Best Practices in Software Development
Introducing Reduxion-iOS: Easy-to-implement Clean Architecture for iOS apps
Inspired by work from others, I’ve created an easier-to-use implementation for best-practice Clean Architecture and Unidirectional Data Flow in iOS apps. It’s open-sourced on GitHub.
“The usual, please … some Spaghetti Code, with a side of Technical Debt”
Over the years, I’ve often been dissatisfied with code I’ve seen on various client projects.
And these aren’t low-budget endeavors — they include efforts for Fortune 500 companies, and have even carried seven-figure price tags. Some have been better than others, of course, though too many have suffered from:
… Massive View Controllers
- Low Cohesion
… lack of a single responsibility (SRP) per object
- Brittle / Tight Coupling
… poor separation of concerns (SoC) amongst classes and architectural layers
- Technical Debt — in large and expanding amounts
… and excessive difficulty in adapting the code to changing requirements (thus impeding the business from being truly Agile)
- Unnecessary hurdles to practicing automated testing (TDD/BDD)
… and bloated / non-performant test suites that take hours to run
- Poor readability, and non-intuitive or “clever” naming
… creating inefficiency for others in understanding & working with the code
- and more …
And none of these scale well, over size or time.
Eventually, I had an “Aha!” moment:
After needing to make one trivial change on a project — which should have taken a few hours — but ultimately required a couple of days’ worth of effort … I realized that code had, in fact, been created by smart, experienced developers, with years of practice on the platform.
Wait — what?
It’s surprisingly common:
- Best architectural and coding practices aren’t articulated or enforced on a team, or are an afterthought. Thus, even experienced devs may not have had optimal patterns to emulate, and so end up repeating the same anti-patterns for years.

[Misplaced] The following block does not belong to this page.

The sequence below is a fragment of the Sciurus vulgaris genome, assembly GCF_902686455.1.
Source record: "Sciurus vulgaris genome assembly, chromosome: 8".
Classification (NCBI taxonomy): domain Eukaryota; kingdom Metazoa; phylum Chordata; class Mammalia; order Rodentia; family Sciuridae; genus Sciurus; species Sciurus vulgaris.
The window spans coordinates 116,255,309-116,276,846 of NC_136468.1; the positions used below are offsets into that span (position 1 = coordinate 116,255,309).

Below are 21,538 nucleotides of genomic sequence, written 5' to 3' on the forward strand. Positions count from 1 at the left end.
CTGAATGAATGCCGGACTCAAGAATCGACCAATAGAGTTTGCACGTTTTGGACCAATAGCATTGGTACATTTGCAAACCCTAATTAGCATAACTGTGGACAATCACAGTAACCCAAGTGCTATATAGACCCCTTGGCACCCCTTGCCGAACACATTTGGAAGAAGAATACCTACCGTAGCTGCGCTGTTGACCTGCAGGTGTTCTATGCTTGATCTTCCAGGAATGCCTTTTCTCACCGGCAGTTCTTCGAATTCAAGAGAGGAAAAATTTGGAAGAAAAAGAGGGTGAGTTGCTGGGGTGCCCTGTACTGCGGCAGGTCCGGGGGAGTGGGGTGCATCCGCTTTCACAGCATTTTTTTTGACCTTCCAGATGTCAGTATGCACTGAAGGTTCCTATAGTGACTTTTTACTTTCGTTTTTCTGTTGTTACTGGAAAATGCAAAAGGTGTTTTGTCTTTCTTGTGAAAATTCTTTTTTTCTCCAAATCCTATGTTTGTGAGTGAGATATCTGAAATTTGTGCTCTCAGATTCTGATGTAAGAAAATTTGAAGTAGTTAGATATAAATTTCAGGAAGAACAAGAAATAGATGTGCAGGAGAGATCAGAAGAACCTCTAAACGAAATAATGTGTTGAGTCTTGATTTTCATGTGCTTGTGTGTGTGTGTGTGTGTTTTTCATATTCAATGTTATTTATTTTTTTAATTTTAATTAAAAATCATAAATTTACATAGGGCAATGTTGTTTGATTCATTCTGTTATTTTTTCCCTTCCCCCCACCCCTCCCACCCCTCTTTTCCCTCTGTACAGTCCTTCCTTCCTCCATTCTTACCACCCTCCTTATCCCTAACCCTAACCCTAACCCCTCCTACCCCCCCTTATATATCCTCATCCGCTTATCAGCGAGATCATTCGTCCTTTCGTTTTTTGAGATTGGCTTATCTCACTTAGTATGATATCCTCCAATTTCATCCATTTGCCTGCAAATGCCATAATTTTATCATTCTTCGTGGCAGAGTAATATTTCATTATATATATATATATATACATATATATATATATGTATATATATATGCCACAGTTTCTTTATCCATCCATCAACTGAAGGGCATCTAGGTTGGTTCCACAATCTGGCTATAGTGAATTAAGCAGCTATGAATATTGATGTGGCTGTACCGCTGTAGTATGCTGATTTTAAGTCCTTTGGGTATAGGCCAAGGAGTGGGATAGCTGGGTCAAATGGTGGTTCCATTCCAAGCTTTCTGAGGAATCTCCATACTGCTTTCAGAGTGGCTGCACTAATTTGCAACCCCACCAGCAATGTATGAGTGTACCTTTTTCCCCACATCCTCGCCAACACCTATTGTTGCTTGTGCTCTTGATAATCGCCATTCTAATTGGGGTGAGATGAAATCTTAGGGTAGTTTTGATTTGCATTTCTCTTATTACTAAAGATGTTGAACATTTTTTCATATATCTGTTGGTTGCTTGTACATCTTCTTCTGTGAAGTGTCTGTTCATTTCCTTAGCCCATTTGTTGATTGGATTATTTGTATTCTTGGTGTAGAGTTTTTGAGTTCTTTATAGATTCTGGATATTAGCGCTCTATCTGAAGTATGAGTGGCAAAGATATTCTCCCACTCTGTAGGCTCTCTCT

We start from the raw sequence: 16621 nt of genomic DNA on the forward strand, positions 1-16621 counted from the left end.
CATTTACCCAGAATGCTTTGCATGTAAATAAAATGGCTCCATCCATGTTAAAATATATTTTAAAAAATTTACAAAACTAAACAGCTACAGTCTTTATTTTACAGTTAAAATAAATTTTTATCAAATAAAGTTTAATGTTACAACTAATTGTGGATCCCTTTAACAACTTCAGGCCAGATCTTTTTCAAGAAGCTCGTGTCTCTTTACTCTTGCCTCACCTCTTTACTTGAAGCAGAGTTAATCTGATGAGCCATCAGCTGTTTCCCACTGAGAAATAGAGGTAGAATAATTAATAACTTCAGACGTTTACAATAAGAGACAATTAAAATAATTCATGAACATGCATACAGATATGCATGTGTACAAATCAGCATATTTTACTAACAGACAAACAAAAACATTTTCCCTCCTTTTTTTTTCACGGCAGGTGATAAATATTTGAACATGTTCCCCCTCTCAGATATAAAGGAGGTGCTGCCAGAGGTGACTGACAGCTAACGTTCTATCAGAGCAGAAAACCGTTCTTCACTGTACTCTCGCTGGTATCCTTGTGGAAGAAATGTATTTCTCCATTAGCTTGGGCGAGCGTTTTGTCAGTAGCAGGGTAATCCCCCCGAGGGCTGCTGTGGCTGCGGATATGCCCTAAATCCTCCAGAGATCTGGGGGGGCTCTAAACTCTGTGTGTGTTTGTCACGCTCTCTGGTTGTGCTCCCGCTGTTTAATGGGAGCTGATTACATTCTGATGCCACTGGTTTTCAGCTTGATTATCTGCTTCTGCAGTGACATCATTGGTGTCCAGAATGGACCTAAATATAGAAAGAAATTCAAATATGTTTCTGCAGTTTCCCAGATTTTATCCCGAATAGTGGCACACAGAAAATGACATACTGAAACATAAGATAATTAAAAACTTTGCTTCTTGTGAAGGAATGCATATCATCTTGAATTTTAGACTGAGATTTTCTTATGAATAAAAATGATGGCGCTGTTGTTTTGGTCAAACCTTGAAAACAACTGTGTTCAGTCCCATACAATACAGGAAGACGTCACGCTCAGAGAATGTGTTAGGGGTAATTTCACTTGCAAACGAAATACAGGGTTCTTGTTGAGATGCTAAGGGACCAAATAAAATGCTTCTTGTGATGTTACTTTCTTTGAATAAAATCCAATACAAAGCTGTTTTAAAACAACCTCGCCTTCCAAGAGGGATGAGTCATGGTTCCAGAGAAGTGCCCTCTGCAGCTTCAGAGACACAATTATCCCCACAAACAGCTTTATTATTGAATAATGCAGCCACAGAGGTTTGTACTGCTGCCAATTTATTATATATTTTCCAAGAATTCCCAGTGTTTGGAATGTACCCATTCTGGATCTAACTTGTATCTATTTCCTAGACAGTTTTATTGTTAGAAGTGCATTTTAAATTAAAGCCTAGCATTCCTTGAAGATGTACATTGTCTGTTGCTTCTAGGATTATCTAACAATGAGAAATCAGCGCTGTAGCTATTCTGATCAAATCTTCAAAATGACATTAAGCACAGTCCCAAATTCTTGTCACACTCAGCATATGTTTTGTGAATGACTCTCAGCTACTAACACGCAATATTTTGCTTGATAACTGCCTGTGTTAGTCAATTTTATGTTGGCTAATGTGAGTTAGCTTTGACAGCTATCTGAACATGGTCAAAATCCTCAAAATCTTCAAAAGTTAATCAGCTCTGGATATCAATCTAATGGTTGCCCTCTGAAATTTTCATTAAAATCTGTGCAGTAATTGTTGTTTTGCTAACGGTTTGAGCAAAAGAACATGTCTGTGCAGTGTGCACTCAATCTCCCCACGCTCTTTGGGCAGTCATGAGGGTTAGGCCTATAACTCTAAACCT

- The primary focus has been in meeting one deadline after another, on one project after another, so they haven’t had bandwidth to learn those practices on their own.
- Many devs aren’t around to see the cumulative result of their choices over time, and how that affects those who inherit and have to maintain the code they’ve written.
- Not all best-practice patterns are easy to implement and follow.
And the eventual “solution” for that existing code …?
Crisis Meets Opportunity
After researching a number of available architectural implementations … I was inspired, but not quite satisfied with anything I’d found.
So I created my own:
Reduxion-iOS leverages the best features I’d seen elsewhere (and adds in some items from my own wish list):
- Loosely-coupled layers
… for View / Business Logic / Data / Services
- Composable business logic
… in single-responsibility units
- Good separation of concerns
… facilitating automated testing (TDD/BDD) that’s performant and not brittle
- Ability to switch the entire application between real and mock services
… with one line of code
[This largely decouples front-end from back-end development, if needed.]
- Ability to easily persist & recall the entire state of the application
… without any database framework at all
- Ability to easily add time travel (rewind/fast-forward)
… between different states of the application
The approach has worked out well enough that I wanted to share it with others: Here’s the project on GitHub.
(And please let me know what you think.)
P.S. “Reduxion” is pronounced “reduction” … hopefully of spaghetti code and tech debt. :)
Stock images © Can Stock Photo. All rights reserved.